Dr. Amy Stark

Child Psychologist, Author & Speaker

Specializing in:
Teaching Families How to Live Divorced
and Self-Esteem for Girls and Boys

Food For Thought

Food For Thought


Kids are addicted to their cell phones. It has gotten much worse after the pandemic, when the only way kids could relate was through their electronic devices. Since then, I see isolation and kids not actually spending time with other kids socializing. Their idea of socializing is gaming and being on headphones, often not even really knowing just who they are gaming with.

A Bright Spot in the Day

The bright spot in the day for myself and my neighbors is the butterfly nature habitat I have established, outside my office, on my front walkway. For a small area, it really performs and has attracted all sorts of wildlife to the area. 

I have bluebirds, coming daily to the bird feeder, now bringing their young to eat as well. The nature habitat has also attracted an athletic squirrel, who performs gymnastic-like tricks in the trees surrounding the habitat. 

Back-to-School Help for Divorced Parents

Back to School during COVID-19 is presenting every family with challenges. Things seem to change daily, with coronavirus numbers rising, and kids don't know what they can count on. Adding the challenges of being a family of divorce sometimes magnifies these challenges. It’s hard for parents to plan when things change daily, both in terms of what school or childcare can be like and with what job expectations may change as well.  

Talking to Your Kids About Justice and Human Rights

There are many images on television and the internet that are hard for adults to comprehend, much less children. I have encouraged parents to minimize television contact for their much younger children. For children of school age, they are asking their parents why people are protesting and what the stealing is all about. It is confusing for them.   

Co-Parenting Through COVID-19

Trying to navigate co-parenting during COVID-19 has been a bit of a challenge for many parents. There are so many questions and issues that arise. The courts are closed and once they do open up will be so backlogged, getting issues handled seems daunting.  Here are a few tips to consider:

1.  Think about your children and how hard this is for them. Talk to them in a way they can understand about how important it is to keep connections going with both parents. Be open to hearing their fears and worries about COVID-19 and help them feel safer. 

Surviving and Thriving at Home School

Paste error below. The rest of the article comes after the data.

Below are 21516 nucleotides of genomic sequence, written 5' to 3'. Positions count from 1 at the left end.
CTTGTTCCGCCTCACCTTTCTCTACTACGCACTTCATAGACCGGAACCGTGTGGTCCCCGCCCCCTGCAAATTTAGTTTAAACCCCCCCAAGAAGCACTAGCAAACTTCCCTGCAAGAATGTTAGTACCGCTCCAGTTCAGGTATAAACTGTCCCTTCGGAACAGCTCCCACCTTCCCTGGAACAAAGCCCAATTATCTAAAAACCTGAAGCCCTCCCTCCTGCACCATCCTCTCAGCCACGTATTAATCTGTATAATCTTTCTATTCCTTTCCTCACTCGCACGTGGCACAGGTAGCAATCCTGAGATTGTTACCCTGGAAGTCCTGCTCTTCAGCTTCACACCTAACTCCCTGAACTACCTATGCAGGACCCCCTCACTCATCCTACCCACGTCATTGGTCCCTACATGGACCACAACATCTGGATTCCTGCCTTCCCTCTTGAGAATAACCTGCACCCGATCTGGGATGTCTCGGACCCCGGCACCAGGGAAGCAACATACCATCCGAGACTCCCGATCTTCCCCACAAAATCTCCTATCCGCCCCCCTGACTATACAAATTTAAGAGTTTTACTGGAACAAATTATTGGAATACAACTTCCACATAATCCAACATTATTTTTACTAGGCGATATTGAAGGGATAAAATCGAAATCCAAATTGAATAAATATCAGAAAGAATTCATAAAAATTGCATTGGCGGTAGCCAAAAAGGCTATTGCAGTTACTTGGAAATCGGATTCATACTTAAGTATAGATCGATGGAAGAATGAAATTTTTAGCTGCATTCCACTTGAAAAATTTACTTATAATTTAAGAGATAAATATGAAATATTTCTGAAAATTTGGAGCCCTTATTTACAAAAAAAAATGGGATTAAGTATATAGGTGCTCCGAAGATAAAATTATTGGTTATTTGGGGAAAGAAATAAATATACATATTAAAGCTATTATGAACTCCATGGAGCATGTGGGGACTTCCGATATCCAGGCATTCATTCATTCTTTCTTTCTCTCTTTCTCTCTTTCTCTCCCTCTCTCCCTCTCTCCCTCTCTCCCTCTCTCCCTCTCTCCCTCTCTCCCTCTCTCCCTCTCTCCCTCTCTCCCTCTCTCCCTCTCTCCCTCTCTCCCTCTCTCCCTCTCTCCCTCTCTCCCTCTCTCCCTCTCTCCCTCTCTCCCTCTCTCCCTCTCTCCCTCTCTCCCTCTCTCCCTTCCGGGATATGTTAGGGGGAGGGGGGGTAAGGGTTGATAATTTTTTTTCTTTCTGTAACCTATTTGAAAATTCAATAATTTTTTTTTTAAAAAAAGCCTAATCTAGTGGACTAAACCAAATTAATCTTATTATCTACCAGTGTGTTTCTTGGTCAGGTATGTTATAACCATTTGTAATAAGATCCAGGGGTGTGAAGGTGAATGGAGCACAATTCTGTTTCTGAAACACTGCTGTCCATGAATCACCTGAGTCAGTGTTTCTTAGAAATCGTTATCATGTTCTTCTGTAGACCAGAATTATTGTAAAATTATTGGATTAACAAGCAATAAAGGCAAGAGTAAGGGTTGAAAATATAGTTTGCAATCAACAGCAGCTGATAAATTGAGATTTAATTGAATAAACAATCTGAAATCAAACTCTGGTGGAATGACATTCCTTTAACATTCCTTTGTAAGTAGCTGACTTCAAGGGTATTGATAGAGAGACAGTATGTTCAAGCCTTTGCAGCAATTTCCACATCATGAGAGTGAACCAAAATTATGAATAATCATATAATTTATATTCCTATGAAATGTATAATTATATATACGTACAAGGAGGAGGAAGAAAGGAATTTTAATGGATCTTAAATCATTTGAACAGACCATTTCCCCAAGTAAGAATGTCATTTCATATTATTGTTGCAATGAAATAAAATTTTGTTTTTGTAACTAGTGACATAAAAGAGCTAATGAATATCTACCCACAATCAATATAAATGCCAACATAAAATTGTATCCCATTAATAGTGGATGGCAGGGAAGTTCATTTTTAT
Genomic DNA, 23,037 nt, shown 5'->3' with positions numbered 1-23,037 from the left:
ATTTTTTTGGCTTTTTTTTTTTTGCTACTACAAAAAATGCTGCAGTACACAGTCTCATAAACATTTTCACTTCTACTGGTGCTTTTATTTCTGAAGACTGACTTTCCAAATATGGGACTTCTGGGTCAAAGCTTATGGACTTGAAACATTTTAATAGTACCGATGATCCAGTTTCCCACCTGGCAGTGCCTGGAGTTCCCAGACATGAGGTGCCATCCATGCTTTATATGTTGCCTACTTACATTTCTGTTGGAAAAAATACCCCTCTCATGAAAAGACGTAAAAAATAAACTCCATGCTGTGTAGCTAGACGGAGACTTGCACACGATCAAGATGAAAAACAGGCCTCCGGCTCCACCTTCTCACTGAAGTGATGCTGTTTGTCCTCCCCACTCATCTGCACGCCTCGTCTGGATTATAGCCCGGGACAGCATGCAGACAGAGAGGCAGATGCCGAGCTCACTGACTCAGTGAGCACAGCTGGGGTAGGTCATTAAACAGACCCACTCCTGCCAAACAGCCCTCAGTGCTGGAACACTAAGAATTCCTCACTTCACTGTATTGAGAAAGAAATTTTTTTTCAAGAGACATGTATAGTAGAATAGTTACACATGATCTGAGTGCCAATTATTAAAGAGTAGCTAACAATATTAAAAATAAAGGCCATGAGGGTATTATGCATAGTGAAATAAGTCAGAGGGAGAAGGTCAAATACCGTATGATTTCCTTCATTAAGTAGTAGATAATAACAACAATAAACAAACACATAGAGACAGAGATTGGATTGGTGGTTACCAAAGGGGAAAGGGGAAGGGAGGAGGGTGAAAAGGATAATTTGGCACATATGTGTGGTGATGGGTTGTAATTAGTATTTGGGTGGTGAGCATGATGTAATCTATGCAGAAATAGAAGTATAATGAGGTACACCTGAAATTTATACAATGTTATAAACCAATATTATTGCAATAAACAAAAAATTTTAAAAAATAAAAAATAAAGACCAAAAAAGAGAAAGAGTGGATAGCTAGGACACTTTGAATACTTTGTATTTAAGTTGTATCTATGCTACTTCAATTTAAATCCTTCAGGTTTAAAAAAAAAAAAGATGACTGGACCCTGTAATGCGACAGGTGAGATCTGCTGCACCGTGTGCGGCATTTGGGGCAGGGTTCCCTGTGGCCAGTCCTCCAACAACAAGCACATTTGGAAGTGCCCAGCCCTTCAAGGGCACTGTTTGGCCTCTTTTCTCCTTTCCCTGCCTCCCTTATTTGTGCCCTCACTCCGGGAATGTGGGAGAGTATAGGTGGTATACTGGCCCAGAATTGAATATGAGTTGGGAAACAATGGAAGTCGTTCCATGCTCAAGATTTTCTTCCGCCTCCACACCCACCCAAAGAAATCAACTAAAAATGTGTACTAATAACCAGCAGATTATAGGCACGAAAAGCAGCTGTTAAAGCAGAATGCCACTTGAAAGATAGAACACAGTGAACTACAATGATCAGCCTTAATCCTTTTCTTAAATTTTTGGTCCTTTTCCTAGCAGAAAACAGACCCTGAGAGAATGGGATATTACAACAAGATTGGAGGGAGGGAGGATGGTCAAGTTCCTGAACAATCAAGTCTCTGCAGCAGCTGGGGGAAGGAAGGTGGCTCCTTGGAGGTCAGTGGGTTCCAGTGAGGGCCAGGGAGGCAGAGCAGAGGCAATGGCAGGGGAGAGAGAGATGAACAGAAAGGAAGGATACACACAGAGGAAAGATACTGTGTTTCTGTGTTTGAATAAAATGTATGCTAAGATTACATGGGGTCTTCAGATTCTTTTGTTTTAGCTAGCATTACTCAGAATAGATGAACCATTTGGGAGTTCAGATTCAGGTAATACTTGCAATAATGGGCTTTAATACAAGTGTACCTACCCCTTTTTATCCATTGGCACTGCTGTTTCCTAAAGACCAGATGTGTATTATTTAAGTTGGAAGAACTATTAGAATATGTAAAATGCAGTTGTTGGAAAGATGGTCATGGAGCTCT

For kids who have never experienced home schooling, having mom or dad – or both – now play that role is very hard. It’s important to:

1.  Create a learning environment somewhere in the house. Treat it as the classroom and separate it out from other areas in the house. 

Hope for the Future

One of the most difficult things about the stay home order is the big impact on kids. Their entire life has been disrupted. In kid years, a month seems like forever. Not going to school, no sports or important activities, no scouts or clubs, no socializing. Adults are facing lay-offs and job change and everyone is trying to cope the very best way that they can. Here are some ideas for how you can help your kids:

Talking to Your Kids About Coronavirus

Most kids in my practice know all about the virus, but are taken aback with the cancellation of parties, sports, and school. This can feel overwhelming to parents, too. Here are several ways parents can help their children keep calm and carry on in this new reality.  

·       Acknowledge your children’s disappointment and validate their feelings. Tell them everyone is disappointed, but health is the most important thing. Be honest. Tell them “we are all pulling back on everything to stop this virus from spreading and that means all of us have to do our part.”

Meaningful Conversation

I recently heard an interesting statistic. Parents have only 37 minutes of meaningful contact with their children daily. When put in these terms, all the communication you have is much more important. In those very few minutes, we need to convey values, check in on feelings, discuss the schedule for the next day, check on homework, and try to have a few minutes of laughter. Here are a few things to think about, to ensure that you give your kids depth.